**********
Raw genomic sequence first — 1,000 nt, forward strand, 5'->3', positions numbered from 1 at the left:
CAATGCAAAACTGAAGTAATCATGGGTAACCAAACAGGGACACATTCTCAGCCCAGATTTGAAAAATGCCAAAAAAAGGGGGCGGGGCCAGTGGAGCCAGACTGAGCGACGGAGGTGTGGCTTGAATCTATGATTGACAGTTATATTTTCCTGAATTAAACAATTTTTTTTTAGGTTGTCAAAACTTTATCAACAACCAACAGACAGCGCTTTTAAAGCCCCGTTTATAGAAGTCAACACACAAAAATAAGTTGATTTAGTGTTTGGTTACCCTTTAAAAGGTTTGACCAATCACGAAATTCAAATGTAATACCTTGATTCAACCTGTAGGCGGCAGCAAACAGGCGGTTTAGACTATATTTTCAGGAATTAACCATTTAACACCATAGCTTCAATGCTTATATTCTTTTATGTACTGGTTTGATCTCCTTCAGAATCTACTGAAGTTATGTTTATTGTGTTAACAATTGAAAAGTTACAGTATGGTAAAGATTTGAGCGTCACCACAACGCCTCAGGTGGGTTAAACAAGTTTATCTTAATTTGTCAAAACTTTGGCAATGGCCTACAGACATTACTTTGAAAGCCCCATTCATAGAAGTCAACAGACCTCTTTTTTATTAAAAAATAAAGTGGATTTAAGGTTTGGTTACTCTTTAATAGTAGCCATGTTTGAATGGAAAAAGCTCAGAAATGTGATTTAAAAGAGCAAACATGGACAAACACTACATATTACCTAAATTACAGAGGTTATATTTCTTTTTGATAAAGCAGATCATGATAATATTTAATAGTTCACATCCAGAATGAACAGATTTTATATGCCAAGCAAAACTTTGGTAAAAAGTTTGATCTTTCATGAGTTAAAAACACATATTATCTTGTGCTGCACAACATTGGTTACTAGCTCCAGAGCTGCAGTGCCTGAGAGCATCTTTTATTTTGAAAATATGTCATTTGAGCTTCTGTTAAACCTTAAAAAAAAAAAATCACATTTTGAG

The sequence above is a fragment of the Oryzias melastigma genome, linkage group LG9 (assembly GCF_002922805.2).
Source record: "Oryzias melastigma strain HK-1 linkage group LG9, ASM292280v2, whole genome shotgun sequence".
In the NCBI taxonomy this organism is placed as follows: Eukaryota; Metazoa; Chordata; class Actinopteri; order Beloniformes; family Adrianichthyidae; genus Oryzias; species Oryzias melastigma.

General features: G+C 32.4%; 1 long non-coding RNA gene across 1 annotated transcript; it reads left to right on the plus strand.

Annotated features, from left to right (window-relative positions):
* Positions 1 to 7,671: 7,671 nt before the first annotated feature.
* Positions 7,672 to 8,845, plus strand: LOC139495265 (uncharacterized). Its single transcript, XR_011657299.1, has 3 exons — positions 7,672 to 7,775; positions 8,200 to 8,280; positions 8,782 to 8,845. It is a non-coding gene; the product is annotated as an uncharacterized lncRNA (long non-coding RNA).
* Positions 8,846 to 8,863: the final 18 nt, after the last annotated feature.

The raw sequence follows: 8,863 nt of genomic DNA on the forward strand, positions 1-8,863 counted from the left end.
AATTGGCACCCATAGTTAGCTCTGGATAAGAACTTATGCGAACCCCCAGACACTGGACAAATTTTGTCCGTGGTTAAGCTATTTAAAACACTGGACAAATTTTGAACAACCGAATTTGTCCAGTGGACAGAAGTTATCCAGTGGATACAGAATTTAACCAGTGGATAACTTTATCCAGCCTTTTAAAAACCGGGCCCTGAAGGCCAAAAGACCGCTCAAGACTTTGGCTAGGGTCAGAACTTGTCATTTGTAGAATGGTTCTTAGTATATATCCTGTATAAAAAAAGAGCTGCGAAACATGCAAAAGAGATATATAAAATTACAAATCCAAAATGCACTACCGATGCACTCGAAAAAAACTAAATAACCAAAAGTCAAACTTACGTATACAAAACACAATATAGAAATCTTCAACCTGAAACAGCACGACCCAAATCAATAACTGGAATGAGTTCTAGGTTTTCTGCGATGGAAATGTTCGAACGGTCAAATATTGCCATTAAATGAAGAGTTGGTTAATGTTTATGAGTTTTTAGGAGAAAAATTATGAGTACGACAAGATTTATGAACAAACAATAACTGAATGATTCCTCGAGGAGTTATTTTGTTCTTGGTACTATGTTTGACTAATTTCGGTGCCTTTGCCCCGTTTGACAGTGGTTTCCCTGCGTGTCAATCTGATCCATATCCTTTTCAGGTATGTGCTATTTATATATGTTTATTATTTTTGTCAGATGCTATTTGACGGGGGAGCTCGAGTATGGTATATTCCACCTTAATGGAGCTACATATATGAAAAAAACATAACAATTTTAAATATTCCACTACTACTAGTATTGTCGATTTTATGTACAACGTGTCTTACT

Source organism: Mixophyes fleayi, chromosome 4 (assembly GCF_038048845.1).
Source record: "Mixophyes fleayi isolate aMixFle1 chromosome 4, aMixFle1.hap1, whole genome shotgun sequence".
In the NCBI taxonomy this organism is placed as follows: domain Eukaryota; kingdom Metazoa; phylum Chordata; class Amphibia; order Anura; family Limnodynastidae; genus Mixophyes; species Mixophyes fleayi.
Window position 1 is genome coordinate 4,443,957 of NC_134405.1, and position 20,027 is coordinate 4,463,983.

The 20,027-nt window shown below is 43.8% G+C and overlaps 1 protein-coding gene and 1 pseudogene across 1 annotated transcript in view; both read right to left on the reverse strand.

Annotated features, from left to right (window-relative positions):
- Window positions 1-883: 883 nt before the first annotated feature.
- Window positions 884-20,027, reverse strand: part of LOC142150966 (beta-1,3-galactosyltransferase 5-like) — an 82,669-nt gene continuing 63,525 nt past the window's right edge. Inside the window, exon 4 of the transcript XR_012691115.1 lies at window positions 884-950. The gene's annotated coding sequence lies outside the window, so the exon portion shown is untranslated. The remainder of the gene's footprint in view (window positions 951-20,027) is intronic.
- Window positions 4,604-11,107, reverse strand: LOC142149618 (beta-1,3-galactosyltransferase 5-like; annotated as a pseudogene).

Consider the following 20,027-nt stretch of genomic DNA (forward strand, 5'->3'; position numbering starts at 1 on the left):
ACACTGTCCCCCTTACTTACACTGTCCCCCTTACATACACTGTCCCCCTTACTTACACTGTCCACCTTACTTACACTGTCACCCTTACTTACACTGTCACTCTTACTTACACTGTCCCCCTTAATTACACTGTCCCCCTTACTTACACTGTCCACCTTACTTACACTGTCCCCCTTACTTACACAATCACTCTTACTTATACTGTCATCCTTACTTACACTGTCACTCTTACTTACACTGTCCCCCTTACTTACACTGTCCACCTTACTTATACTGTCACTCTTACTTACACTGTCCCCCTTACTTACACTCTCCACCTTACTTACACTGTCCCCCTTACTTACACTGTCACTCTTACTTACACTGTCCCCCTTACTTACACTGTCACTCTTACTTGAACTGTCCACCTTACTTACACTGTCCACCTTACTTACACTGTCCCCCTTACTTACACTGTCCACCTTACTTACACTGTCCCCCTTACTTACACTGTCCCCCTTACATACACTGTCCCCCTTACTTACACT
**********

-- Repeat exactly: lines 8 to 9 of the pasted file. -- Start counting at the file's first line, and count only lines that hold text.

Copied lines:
* Positions 1 to 7,671: 7,671 nt before the first annotated feature.
* Positions 7,672 to 8,845, plus strand: LOC139495265 (uncharacterized). Its single transcript, XR_011657299.1, has 3 exons — positions 7,672 to 7,775; positions 8,200 to 8,280; positions 8,782 to 8,845. It is a non-coding gene; the product is annotated as an uncharacterized lncRNA (long non-coding RNA).